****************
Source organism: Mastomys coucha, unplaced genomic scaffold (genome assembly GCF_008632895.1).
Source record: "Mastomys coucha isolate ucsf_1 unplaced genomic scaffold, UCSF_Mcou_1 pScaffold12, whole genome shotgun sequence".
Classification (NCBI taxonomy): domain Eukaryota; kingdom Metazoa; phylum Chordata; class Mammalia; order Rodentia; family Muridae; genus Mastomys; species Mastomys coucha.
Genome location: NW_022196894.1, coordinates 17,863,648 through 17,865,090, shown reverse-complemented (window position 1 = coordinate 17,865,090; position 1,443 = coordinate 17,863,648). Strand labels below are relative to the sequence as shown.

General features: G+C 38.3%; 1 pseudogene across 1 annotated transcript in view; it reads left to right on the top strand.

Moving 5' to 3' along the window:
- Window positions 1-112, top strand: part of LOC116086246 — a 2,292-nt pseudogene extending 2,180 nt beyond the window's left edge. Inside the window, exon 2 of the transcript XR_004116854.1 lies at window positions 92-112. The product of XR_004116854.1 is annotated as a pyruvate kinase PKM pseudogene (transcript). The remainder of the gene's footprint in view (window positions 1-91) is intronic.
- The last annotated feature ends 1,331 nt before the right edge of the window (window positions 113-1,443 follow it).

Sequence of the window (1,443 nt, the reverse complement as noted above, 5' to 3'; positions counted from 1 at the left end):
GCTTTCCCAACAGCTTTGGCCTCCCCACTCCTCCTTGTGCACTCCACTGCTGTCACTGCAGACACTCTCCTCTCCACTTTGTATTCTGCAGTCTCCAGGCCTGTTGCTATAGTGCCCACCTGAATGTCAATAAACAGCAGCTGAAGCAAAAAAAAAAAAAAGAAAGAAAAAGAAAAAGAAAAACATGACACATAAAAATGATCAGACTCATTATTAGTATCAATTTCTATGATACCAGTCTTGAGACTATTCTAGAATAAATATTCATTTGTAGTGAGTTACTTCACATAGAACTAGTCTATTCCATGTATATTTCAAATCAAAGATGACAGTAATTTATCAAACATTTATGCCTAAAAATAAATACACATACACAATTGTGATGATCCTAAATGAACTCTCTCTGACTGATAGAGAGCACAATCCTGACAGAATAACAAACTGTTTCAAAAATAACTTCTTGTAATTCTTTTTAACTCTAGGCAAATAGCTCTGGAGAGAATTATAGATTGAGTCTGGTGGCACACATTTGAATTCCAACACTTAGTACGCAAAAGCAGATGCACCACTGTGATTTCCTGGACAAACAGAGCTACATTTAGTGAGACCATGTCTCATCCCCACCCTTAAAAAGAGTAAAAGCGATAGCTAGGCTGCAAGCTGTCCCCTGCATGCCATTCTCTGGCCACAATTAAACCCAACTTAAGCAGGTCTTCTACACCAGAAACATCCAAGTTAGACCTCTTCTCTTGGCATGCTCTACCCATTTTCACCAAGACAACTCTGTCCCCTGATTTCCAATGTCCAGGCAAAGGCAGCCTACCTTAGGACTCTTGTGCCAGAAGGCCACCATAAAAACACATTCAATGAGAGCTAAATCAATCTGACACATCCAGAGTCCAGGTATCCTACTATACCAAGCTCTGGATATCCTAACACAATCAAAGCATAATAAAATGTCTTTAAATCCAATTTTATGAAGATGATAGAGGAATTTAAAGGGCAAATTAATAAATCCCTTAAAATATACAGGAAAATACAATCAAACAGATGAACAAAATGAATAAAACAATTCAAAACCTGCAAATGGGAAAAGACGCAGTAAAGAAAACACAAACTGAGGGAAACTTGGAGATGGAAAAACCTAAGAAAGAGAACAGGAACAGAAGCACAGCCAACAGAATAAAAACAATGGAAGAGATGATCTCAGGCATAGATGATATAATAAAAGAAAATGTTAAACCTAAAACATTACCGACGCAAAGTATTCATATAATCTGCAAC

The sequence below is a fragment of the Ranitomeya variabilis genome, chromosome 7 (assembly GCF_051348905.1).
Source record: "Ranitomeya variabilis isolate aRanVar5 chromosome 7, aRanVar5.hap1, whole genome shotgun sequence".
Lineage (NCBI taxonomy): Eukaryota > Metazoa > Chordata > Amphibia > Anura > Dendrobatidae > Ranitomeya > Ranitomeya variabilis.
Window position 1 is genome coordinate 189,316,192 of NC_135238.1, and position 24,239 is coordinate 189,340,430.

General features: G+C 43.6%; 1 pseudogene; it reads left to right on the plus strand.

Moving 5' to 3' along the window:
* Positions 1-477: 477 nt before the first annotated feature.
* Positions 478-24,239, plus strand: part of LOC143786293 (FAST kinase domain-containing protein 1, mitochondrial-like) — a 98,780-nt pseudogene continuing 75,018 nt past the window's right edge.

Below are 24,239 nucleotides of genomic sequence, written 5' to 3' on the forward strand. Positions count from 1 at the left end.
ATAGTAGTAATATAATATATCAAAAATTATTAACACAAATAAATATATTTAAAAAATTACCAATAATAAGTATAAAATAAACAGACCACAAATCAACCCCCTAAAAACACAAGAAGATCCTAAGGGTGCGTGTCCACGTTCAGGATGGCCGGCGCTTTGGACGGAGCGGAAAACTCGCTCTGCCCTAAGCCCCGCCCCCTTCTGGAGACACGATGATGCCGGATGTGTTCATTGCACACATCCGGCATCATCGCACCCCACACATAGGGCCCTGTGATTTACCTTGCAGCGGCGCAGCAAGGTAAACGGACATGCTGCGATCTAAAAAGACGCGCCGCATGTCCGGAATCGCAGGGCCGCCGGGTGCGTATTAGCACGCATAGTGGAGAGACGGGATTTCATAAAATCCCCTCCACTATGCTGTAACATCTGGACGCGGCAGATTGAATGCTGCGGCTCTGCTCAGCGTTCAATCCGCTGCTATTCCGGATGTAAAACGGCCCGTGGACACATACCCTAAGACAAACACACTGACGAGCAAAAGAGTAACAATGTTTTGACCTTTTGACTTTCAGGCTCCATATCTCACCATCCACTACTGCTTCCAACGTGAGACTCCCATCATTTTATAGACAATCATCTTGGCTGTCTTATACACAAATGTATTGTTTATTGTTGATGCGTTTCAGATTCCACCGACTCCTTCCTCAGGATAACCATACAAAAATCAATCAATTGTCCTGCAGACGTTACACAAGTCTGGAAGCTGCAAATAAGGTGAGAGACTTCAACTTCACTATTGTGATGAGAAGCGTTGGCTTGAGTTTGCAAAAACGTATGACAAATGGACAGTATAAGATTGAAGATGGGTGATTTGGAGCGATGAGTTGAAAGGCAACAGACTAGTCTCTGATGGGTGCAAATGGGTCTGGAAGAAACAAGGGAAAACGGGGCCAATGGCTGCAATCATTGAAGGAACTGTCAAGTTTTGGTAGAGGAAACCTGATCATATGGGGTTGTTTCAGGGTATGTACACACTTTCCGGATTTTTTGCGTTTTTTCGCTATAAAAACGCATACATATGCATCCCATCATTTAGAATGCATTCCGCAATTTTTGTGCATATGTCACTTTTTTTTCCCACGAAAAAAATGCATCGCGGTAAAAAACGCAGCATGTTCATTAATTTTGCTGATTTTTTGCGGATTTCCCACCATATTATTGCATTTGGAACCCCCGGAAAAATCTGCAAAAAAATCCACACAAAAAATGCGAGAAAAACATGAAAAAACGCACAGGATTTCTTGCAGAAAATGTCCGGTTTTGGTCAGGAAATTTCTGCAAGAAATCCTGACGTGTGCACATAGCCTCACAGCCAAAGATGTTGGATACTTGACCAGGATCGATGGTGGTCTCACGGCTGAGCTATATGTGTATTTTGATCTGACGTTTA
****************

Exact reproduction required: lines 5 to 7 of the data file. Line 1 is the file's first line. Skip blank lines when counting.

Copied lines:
General features: G+C 38.3%; 1 pseudogene across 1 annotated transcript in view; it reads left to right on the top strand.

Moving 5' to 3' along the window:
- Window positions 1-112, top strand: part of LOC116086246 — a 2,292-nt pseudogene extending 2,180 nt beyond the window's left edge. Inside the window, exon 2 of the transcript XR_004116854.1 lies at window positions 92-112. The product of XR_004116854.1 is annotated as a pyruvate kinase PKM pseudogene (transcript). The remainder of the gene's footprint in view (window positions 1-91) is intronic.